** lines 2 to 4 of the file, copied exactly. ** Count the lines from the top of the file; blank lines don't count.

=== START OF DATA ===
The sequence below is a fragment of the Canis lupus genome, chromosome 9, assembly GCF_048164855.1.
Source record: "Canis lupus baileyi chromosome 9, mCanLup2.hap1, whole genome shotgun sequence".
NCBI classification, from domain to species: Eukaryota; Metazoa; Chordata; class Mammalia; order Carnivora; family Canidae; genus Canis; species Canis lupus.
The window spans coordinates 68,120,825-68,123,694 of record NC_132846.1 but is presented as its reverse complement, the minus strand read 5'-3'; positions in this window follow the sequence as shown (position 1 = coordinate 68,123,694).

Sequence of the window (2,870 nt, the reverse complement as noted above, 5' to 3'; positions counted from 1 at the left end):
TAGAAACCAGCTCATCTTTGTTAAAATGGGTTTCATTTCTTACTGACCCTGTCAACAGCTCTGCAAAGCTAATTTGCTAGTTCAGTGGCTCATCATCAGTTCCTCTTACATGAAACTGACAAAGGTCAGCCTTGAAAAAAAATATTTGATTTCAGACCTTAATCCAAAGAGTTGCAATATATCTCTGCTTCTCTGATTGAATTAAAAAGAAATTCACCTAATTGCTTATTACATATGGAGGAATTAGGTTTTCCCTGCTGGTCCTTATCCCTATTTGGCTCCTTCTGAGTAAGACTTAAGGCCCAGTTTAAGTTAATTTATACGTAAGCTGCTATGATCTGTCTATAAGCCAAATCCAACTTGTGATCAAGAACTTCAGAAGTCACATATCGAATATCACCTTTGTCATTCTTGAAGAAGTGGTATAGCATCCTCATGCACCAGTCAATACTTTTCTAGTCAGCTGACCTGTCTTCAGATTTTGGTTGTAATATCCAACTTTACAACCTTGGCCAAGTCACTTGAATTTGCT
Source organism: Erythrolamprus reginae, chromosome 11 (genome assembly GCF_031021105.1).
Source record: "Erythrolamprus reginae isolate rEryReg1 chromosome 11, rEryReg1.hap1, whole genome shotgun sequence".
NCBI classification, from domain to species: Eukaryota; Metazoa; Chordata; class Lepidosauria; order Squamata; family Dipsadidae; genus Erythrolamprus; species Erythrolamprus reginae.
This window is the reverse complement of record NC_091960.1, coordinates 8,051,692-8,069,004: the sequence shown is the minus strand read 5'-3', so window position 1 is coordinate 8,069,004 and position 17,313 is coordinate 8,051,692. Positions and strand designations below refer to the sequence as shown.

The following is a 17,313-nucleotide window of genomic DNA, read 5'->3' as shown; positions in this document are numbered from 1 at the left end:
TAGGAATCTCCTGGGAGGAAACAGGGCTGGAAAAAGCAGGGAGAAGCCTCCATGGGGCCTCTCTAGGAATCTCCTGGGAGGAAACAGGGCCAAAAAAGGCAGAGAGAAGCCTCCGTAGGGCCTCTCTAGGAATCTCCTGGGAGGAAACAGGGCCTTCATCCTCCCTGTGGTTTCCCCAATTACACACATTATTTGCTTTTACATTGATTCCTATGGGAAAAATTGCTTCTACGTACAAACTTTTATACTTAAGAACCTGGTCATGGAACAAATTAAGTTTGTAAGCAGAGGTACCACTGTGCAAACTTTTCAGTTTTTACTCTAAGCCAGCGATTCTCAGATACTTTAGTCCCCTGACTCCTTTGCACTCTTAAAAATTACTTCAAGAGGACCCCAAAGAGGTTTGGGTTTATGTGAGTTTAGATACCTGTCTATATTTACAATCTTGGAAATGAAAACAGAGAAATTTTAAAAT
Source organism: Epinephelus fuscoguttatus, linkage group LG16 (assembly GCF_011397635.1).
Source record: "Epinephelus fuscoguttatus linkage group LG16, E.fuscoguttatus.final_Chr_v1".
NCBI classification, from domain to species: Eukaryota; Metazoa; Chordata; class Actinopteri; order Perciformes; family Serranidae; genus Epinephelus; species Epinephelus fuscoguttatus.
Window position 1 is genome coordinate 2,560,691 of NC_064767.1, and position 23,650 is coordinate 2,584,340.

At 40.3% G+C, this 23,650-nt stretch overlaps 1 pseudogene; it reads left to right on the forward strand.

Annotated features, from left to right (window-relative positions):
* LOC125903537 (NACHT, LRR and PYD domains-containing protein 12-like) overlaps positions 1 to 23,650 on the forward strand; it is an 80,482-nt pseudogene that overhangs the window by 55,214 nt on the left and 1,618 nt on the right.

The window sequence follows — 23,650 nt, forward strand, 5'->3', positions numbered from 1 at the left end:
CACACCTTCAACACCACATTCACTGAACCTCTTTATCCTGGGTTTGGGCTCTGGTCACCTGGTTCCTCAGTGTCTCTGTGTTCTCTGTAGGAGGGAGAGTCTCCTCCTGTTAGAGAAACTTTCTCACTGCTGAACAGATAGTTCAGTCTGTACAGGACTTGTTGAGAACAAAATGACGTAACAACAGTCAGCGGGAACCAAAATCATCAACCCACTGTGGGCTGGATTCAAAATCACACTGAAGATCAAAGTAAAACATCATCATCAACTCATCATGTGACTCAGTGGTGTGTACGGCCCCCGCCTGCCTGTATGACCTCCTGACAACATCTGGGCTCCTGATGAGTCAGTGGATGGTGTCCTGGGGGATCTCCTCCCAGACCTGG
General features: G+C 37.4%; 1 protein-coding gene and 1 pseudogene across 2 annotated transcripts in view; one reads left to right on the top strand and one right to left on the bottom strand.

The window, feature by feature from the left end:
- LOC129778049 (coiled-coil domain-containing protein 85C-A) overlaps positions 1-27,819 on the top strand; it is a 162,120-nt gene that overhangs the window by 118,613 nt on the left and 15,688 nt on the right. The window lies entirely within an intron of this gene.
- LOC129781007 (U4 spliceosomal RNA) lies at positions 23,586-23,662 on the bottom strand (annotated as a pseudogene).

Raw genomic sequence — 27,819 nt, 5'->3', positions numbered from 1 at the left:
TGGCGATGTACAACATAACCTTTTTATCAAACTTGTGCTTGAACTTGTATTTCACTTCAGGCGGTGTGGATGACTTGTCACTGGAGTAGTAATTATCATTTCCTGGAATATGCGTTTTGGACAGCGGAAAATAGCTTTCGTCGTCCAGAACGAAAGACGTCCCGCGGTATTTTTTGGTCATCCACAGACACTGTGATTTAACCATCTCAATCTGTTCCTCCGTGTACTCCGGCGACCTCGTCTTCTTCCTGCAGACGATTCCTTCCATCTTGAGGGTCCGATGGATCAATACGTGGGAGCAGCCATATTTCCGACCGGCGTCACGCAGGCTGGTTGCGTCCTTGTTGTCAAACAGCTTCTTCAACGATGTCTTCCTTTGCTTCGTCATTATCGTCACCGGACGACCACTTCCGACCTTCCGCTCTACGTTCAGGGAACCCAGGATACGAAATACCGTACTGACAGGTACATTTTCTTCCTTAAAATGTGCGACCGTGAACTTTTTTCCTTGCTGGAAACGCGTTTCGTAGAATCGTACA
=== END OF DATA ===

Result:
Source record: "Canis lupus baileyi chromosome 9, mCanLup2.hap1, whole genome shotgun sequence".
NCBI classification, from domain to species: Eukaryota; Metazoa; Chordata; class Mammalia; order Carnivora; family Canidae; genus Canis; species Canis lupus.
The window spans coordinates 68,120,825-68,123,694 of record NC_132846.1 but is presented as its reverse complement, the minus strand read 5'-3'; positions in this window follow the sequence as shown (position 1 = coordinate 68,123,694).